Scott Cochran, sidelined players return for No. 1 Georgia

Credit: UGA

Caption
Georgia football coach Kirby Smart provides updates on the status of special teams assistant Scott Cochran and transfer Arik Gilbert.

Credit: UGA

ATHENS — For the Georgia Bulldogs, this whole week is about getting people back. A bunch of them, if possible.

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It was somewhat of a surprise to learn Tuesday that group of individuals includes former assistant coach Scott Cochran. However, coach Kirby Smart hinted a couple of weeks ago that the special-teams coordinator’s return was imminent.

Now it is official as Cochran has accepted a role as a special-teams analyst, an off-field support role.

“He’s back with us officially and working with us,” Smart said during his weekly briefing via video-conference call Tuesday afternoon. “He’s going to be assisting the special-teams staff and helping contribute to those guys in an off-field role for the rest of the season. And we’re happy to have him back, and hopefully we’re going to keep him safe and healthy through that recovery process. But we’re happy to have his energy and enthusiasm back.”

Cochran left the team in late July to seek help for a “mental-health matter.” He received treatment out of state and has been back home in Oconee County for a few weeks now.

Will Muschamp assumed Cochran’s on-field duties upon his departure and will continue in that role. While the former South Carolina head coach has been overseeing Georgia’s special-teams play, the majority of his efforts have been focused on the Bulldogs’ defensive secondary.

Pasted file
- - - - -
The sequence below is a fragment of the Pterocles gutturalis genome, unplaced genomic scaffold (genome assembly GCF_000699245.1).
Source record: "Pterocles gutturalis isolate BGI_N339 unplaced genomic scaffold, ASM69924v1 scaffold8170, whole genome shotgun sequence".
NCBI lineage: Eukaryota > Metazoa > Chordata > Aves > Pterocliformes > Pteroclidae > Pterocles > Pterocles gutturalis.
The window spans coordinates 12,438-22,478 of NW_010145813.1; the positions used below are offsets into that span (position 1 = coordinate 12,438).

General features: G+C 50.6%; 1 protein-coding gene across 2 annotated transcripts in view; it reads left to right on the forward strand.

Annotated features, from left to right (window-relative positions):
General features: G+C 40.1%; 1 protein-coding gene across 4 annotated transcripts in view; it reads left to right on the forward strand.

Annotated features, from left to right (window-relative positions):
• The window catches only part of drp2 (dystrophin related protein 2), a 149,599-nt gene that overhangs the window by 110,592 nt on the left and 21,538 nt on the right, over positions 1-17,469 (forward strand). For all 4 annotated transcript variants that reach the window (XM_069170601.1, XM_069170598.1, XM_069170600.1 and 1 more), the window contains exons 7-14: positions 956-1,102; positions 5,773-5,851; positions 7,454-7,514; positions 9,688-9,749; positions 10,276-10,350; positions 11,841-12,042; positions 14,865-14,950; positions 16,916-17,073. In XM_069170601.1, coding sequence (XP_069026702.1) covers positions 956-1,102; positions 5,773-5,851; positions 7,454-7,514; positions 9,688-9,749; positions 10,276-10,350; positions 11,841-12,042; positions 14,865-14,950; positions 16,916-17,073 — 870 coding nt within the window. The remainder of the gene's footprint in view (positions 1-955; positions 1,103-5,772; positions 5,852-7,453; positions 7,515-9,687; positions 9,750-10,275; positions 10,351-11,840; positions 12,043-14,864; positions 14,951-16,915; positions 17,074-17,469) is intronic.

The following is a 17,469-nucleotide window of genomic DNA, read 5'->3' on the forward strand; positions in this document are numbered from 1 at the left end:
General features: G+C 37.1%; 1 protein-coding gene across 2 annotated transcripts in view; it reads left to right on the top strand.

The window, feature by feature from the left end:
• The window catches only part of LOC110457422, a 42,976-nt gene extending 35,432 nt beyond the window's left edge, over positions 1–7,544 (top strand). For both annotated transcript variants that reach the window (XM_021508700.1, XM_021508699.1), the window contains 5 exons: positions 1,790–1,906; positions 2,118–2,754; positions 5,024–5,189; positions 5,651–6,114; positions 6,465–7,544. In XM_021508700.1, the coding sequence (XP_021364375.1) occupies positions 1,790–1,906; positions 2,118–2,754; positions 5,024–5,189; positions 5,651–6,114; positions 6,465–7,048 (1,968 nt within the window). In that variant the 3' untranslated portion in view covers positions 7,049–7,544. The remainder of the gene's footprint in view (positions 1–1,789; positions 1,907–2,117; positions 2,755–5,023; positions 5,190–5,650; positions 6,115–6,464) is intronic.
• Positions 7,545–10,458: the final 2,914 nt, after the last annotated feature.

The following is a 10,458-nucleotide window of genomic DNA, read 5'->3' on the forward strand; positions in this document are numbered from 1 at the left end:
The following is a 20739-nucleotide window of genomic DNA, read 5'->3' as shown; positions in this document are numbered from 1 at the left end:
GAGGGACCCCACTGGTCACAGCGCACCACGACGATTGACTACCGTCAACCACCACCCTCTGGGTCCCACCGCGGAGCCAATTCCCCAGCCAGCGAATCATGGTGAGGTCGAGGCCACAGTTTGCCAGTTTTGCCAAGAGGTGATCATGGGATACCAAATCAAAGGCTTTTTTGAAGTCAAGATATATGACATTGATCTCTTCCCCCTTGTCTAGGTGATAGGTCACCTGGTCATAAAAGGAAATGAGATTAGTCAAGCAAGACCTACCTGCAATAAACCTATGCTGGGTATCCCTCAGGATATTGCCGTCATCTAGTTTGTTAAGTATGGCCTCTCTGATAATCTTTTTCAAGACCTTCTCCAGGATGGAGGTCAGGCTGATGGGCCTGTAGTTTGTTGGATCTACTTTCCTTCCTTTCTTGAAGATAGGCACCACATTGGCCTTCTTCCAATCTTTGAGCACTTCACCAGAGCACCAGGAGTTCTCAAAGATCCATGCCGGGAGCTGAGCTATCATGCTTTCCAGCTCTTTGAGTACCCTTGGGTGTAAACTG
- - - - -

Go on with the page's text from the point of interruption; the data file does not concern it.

Another abrupt departure occurred a week into Georgia’s preseason camp when wide receiver Arik Gilbert left the team because of undisclosed “personal issues.” Since then, the high-profile transfer from LSU has not responded to inquiries about his status or plans for the future. Smart didn’t shed much light in that regard Tuesday, but did confirm that the Bulldogs remain in communication with Gilbert, a former 5-star prospect.

“Arik is not back,” Smart said. “He’s still continuing his journey and hopefully going to get back. We’re communicating with him. Everyone’s pulling for him. I don’t know the answer to when or if he’ll be back.”

Credit: UGA

Caption
Georgia football coach Kirby Smart discusses the cons of having to play it divisional rival at neutral site and how it affects recruiting.

Credit: UGA

More urgent what players may be available for Georgia’s next challenge. The No. 1-ranked Bulldogs (7-0, 5-0 SEC) has a bye week before facing the rival Florida Gators (4-3, 2-3) in Jacksonville on Oct. 30 (CBS, 3:30 p.m.). As has been the case for several weeks now, that question always starts with the availability of junior quarterback JT Daniels.

Smart’s update was encouraging.

“Yeah, JT’s pitch count has kind of increased,” Smart said. “He got up to maybe 65, 70 throws yesterday, pain-free, increasing distance, getting out farther and farther. I think he got around 35, 40 yards.”

The Bulldogs’ starting quarterback at the outset of the season has missed the past three games with a grade 1 strain of the latissimus dorsi muscle in his back. It’s an obscure injury that usually befalls pitchers in baseball and typically requires at least two to four weeks of rest, depending on the severity.